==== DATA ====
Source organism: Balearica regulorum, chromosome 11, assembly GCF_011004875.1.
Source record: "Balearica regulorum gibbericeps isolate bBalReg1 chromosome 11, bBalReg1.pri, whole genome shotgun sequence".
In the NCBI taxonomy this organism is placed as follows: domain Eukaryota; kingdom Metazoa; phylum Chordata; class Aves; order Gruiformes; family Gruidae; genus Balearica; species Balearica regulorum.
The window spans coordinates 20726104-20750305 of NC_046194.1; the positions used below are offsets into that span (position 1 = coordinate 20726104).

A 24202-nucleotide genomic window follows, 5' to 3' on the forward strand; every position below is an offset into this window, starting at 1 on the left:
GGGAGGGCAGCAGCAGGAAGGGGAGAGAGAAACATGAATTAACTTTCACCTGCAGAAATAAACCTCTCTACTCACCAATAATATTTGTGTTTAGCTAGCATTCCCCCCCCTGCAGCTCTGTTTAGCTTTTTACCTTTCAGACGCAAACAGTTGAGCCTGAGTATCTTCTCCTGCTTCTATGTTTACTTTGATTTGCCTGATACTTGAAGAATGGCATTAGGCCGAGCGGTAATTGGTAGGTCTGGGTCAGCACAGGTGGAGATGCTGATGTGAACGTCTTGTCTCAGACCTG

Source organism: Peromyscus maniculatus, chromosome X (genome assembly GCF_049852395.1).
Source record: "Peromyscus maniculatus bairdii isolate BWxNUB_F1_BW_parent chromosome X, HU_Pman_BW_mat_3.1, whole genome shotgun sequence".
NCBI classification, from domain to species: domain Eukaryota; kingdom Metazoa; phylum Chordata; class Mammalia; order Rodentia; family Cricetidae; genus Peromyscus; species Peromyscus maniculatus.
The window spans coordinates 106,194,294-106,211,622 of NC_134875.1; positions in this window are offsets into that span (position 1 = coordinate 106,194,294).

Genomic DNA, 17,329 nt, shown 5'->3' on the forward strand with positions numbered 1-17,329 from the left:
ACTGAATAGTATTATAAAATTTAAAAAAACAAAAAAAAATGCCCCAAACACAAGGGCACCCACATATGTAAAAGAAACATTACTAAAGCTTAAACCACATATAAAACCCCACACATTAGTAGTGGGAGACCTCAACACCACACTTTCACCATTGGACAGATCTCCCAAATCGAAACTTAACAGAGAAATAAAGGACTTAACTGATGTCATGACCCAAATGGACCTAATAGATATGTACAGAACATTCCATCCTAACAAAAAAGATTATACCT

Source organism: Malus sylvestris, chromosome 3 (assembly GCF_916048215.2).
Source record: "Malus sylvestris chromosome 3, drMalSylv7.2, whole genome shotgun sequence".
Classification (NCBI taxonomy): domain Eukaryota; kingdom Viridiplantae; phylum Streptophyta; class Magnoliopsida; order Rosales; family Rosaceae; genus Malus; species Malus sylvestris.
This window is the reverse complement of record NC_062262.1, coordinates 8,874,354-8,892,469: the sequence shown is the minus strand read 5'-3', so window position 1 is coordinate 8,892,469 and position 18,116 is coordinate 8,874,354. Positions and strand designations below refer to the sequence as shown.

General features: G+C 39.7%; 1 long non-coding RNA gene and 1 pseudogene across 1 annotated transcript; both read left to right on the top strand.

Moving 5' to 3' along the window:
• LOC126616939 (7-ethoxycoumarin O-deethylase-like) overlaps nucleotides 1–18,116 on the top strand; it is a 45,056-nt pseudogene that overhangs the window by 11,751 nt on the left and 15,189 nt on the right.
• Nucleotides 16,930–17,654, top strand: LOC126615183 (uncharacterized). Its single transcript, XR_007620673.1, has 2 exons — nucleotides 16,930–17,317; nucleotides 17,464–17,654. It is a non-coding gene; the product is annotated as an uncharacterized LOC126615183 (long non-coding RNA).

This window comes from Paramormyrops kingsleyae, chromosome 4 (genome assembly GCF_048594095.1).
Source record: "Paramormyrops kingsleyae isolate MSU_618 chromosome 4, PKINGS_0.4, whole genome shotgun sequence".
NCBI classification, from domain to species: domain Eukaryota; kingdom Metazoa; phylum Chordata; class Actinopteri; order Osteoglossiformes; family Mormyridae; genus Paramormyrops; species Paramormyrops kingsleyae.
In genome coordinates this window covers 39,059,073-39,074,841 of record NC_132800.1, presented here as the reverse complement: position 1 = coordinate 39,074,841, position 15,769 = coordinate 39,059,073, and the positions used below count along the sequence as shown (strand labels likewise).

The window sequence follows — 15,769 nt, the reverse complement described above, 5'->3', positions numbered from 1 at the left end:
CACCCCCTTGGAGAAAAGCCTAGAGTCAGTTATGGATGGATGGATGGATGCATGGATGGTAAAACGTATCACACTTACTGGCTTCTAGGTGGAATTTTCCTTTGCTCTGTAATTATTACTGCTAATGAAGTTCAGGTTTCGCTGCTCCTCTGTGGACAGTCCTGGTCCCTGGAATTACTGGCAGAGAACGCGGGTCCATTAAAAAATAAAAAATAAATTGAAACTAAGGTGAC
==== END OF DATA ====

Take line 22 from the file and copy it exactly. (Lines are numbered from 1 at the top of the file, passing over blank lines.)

Source record: "Paramormyrops kingsleyae isolate MSU_618 chromosome 4, PKINGS_0.4, whole genome shotgun sequence".